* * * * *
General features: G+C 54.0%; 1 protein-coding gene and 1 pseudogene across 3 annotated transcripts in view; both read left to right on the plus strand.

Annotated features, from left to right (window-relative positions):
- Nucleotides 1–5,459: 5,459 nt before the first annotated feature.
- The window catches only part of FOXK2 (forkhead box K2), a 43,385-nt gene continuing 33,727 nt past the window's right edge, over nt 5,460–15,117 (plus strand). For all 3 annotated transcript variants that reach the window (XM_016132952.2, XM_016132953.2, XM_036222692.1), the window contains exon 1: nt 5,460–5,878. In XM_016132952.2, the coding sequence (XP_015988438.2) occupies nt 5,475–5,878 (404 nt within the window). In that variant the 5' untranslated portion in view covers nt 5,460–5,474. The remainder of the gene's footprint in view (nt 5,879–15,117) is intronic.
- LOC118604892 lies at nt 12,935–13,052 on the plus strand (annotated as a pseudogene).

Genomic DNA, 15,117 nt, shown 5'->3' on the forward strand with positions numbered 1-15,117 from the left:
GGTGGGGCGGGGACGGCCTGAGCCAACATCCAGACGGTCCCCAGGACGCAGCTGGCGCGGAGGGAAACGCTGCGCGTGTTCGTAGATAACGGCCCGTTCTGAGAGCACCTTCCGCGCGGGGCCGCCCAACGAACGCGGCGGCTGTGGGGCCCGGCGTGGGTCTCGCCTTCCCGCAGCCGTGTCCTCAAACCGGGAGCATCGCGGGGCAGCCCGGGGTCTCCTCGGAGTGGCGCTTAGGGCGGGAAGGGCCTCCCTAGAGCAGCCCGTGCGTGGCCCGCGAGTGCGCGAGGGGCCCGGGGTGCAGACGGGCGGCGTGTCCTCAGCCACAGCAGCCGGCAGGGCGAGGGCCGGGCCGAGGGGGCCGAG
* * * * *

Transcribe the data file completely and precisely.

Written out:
General features: G+C 54.0%; 1 protein-coding gene and 1 pseudogene across 3 annotated transcripts in view; both read left to right on the plus strand.

Annotated features, from left to right (window-relative positions):
- Nucleotides 1–5,459: 5,459 nt before the first annotated feature.
- The window catches only part of FOXK2 (forkhead box K2), a 43,385-nt gene continuing 33,727 nt past the window's right edge, over nt 5,460–15,117 (plus strand). For all 3 annotated transcript variants that reach the window (XM_016132952.2, XM_016132953.2, XM_036222692.1), the window contains exon 1: nt 5,460–5,878. In XM_016132952.2, the coding sequence (XP_015988438.2) occupies nt 5,475–5,878 (404 nt within the window). In that variant the 5' untranslated portion in view covers nt 5,460–5,474. The remainder of the gene's footprint in view (nt 5,879–15,117) is intronic.
- LOC118604892 lies at nt 12,935–13,052 on the plus strand (annotated as a pseudogene).

Genomic DNA, 15,117 nt, shown 5'->3' on the forward strand with positions numbered 1-15,117 from the left:
GGTGGGGCGGGGACGGCCTGAGCCAACATCCAGACGGTCCCCAGGACGCAGCTGGCGCGGAGGGAAACGCTGCGCGTGTTCGTAGATAACGGCCCGTTCTGAGAGCACCTTCCGCGCGGGGCCGCCCAACGAACGCGGCGGCTGTGGGGCCCGGCGTGGGTCTCGCCTTCCCGCAGCCGTGTCCTCAAACCGGGAGCATCGCGGGGCAGCCCGGGGTCTCCTCGGAGTGGCGCTTAGGGCGGGAAGGGCCTCCCTAGAGCAGCCCGTGCGTGGCCCGCGAGTGCGCGAGGGGCCCGGGGTGCAGACGGGCGGCGTGTCCTCAGCCACAGCAGCCGGCAGGGCGAGGGCCGGGCCGAGGGGGCCGAG